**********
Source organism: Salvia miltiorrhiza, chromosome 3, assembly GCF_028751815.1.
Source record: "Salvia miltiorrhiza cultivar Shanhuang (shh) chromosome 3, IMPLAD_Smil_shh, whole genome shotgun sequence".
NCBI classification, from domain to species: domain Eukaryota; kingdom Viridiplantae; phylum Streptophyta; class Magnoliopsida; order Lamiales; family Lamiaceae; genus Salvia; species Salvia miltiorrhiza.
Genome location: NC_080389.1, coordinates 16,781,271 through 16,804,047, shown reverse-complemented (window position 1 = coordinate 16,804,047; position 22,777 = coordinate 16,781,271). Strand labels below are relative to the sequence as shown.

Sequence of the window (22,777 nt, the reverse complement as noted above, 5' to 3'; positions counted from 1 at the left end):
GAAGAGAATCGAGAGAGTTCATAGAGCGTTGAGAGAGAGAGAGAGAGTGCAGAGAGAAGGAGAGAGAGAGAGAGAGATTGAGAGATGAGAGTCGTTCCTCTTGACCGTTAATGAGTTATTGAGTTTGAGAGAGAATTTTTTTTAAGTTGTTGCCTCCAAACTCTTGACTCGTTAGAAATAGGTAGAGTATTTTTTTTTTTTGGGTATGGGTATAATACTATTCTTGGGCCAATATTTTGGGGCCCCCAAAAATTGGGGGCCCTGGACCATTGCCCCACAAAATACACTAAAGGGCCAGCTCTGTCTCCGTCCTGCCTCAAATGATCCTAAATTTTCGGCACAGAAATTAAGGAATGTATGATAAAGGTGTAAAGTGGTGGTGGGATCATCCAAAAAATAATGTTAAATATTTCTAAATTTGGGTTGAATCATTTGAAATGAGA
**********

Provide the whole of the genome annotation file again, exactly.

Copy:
Source organism: Salvia miltiorrhiza, chromosome 3, assembly GCF_028751815.1.
Source record: "Salvia miltiorrhiza cultivar Shanhuang (shh) chromosome 3, IMPLAD_Smil_shh, whole genome shotgun sequence".
NCBI classification, from domain to species: domain Eukaryota; kingdom Viridiplantae; phylum Streptophyta; class Magnoliopsida; order Lamiales; family Lamiaceae; genus Salvia; species Salvia miltiorrhiza.
Genome location: NC_080389.1, coordinates 16,781,271 through 16,804,047, shown reverse-complemented (window position 1 = coordinate 16,804,047; position 22,777 = coordinate 16,781,271). Strand labels below are relative to the sequence as shown.

Sequence of the window (22,777 nt, the reverse complement as noted above, 5' to 3'; positions counted from 1 at the left end):
GAAGAGAATCGAGAGAGTTCATAGAGCGTTGAGAGAGAGAGAGAGAGTGCAGAGAGAAGGAGAGAGAGAGAGAGAGATTGAGAGATGAGAGTCGTTCCTCTTGACCGTTAATGAGTTATTGAGTTTGAGAGAGAATTTTTTTTAAGTTGTTGCCTCCAAACTCTTGACTCGTTAGAAATAGGTAGAGTATTTTTTTTTTTTGGGTATGGGTATAATACTATTCTTGGGCCAATATTTTGGGGCCCCCAAAAATTGGGGGCCCTGGACCATTGCCCCACAAAATACACTAAAGGGCCAGCTCTGTCTCCGTCCTGCCTCAAATGATCCTAAATTTTCGGCACAGAAATTAAGGAATGTATGATAAAGGTGTAAAGTGGTGGTGGGATCATCCAAAAAATAATGTTAAATATTTCTAAATTTGGGTTGAATCATTTGAAATGAGA